“The evidence suggests that increasing class size will harm not only children’s test scores in the short run, but also their long-run human capital formation. Money saved today by increasing class sizes will result in more substantial social and educational costs in the future.” ~ Diane Whitmore Schanzenbach PhD
When we have a special needs children it’s even more important to look at the evidence for class size. A new study conducted by the Texas Education Agency and the Department of Family and Protective Services, recommended a limit of 22 children and a student-teacher ratio of 11-to-1 for pre-kindergarten classes to improve pre-kindergarten education.
When they say 22 children, the best evidence on class-size reduction is from the STAR experiment, which found strong impacts from class sizes below 20. This was also stressed in research conducted on class size by Northwestern University Associate Professor Diane Whitmore Schanzenbach which was published by the National Education Policy Center at the University of Colorado Boulder. It’s clear that class size matters, and it matters a lot. Dr. Schanzanbach, an associate professor of human development and social policy at Northwestern and chair of the Institute for Policy Research’s Program on Child, Adolescent, and Family Studies, writes in the review:
“Public education has undergone major reforms in the last 30 years with the rise in highstakes
testing, accountability, and charter schools, as well as the current shift toward
Common Core Standards. In the midst of these reforms, some policymakers have argued
that class size does not matter. This opinion has a popular proponent in Malcolm Gladwell,
who uses small class size as an example of a “thing we are convinced is such a big
advantage [but] might not be such an advantage at all.”
These critics are mistaken. Class size matters. Research supports the common-sense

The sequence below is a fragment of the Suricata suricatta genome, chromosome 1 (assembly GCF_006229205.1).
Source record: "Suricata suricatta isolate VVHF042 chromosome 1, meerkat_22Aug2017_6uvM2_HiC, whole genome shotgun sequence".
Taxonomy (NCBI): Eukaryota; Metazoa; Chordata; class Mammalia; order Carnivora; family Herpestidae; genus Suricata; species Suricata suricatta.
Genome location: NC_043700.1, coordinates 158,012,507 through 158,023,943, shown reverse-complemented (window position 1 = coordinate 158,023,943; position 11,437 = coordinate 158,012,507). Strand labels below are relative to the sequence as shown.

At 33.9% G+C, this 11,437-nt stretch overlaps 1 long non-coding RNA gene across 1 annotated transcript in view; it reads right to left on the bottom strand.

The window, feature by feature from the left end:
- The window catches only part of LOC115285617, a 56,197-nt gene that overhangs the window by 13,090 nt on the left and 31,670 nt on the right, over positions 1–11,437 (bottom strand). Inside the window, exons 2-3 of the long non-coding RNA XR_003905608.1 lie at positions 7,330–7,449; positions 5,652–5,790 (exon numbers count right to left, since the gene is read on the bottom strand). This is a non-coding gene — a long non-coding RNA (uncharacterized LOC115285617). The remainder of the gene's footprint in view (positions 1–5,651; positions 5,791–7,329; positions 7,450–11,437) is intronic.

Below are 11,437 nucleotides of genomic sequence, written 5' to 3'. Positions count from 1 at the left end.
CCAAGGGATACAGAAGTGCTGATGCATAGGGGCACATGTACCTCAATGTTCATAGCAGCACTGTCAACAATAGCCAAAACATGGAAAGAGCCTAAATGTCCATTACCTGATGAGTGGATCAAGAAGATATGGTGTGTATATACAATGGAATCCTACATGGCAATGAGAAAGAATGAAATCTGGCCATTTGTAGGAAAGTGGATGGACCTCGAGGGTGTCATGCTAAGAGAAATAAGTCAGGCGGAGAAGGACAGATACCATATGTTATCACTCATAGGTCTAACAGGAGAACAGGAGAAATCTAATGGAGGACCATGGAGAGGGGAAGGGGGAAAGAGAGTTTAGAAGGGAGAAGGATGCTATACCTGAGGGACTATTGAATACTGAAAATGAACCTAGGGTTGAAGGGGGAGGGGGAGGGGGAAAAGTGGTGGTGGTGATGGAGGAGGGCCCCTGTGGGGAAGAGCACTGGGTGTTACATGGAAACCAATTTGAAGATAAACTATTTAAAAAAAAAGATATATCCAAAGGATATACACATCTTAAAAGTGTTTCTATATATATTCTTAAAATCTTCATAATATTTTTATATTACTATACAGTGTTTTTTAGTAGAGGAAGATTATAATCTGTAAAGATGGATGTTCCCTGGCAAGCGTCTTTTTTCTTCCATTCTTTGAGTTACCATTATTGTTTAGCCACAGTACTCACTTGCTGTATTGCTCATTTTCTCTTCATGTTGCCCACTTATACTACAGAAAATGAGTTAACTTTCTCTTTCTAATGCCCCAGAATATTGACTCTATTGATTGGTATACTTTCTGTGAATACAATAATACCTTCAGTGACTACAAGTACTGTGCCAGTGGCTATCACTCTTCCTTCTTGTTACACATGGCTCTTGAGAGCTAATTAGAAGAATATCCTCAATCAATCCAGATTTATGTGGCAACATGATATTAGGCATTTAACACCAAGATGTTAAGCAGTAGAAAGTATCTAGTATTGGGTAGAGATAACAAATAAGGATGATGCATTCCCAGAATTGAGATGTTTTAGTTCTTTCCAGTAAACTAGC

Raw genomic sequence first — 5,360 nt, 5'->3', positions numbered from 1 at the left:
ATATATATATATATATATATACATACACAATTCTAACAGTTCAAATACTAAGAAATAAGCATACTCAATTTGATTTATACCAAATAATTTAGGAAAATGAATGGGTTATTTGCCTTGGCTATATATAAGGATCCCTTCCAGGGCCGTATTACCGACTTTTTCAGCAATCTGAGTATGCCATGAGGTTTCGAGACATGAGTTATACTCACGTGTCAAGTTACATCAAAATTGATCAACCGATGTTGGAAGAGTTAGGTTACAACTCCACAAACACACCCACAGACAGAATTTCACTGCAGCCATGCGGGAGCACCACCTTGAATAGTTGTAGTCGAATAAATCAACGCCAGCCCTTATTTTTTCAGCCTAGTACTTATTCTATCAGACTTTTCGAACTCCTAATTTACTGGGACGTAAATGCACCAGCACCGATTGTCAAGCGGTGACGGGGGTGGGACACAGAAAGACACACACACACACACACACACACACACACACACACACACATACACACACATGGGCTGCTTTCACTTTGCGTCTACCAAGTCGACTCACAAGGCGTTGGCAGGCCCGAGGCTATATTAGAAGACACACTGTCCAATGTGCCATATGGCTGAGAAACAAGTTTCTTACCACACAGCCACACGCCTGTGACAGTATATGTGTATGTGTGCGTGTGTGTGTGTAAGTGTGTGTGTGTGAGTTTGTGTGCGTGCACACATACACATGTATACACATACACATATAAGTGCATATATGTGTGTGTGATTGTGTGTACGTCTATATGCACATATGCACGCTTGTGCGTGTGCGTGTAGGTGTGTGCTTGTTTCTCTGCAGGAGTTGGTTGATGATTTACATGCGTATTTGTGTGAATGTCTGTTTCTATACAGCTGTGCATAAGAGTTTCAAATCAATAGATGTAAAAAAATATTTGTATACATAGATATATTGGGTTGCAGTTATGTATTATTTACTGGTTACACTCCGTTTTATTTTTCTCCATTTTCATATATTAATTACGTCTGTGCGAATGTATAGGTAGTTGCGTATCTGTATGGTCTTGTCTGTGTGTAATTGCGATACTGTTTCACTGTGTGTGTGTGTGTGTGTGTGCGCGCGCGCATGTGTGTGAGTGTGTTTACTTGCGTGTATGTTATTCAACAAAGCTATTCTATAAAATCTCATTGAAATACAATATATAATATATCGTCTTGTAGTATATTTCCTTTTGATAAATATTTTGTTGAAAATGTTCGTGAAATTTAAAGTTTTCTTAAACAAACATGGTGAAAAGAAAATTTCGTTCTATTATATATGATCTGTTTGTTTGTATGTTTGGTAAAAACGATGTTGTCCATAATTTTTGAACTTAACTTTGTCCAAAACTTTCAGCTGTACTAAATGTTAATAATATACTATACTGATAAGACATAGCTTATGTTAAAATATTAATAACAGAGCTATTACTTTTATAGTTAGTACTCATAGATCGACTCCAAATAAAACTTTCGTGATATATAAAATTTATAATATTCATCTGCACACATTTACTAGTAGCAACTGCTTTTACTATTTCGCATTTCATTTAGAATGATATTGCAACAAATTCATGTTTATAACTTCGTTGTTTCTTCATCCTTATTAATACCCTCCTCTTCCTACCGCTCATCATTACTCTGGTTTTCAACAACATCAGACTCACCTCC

notion that children learn more and teachers are more effective in smaller classes.
This policy brief summarizes the academic literature on the impact of class size and finds
that class size is an important determinant of a variety of student outcomes, ranging from
test scores to broader life outcomes. Smaller classes are particularly effective at raising
achievement levels of low-income and minority children.
Considering the body of research as a whole, the following policy recommendations
- Class size is an important determinant of student outcomes, and one that can be
directly determined by policy. All else being equal, increasing class sizes will harm
- The evidence suggests that increasing class size will harm not only children’s test
scores in the short run, but also their long-run human capital formation. Money
saved today by increasing class sizes will result in more substantial social and
educational costs in the future.
- The payoff from class-size reduction is greater for low-income and minority
children, while any increases in class size will likely be most harmful to these
- Policymakers should carefully weigh the efficacy of class-size policy against other
potential uses of funds. While lower class size has a demonstrable cost, it may prove
the more cost-effective policy overall.
Why do small classes work?
The mechanisms at work linking small classes to higher achievement include a mixture of higher levels of student engagement, increased time on task, and the opportunity small classes provide for high-quality teachers to better tailor their instruction to the students in the class. In small classes
students spent more time on task, and teachers spent more time on instruction and less on
Importantly, small classes have been found to have positive impacts not only on test scores during the duration of the class-size reduction experiment, but also on life outcomes in the years after
the experiment ended.
100-Student Class Size “Experiment”
“This can only be described as crude warehousing of children. How can teachers even attempt to nurture these young minds without individualized attention? What about physical activity and the need for play?”
The group of 100 students apparently also included special education children. Did it work?
The district and their 100-student class size “experiement” was plagued by:
- teacher turnover
- student dropout
- financial scandals
- exposures of wholesale indifference to students.
- And to add to that mess, special needs students have routinely been denied the assistance legally mandated by their Individual Education Programs, according to reports and outraged parents
“Mandatory use of technology for the very young is barely more than “electronic babysitting” and, together with standardized testing of kindergartners, constitutes, in many educators’ opinions, outright child abuse. Above all, it is indicative of the ever-widening class gulf in education in America.”
So next time at an IEP meeting they try to tell you class size doesn’t matter, now you have the evidence to share is does matter. It matters a lot.
- Texas state study on class size
- STAR Project
- Experiment with 100 student class size
- Review on class size by Northwestern University Associate Professor Diane Whitmore Schanzenbach and published by the National Education Policy Center at the University of Colorado Boulder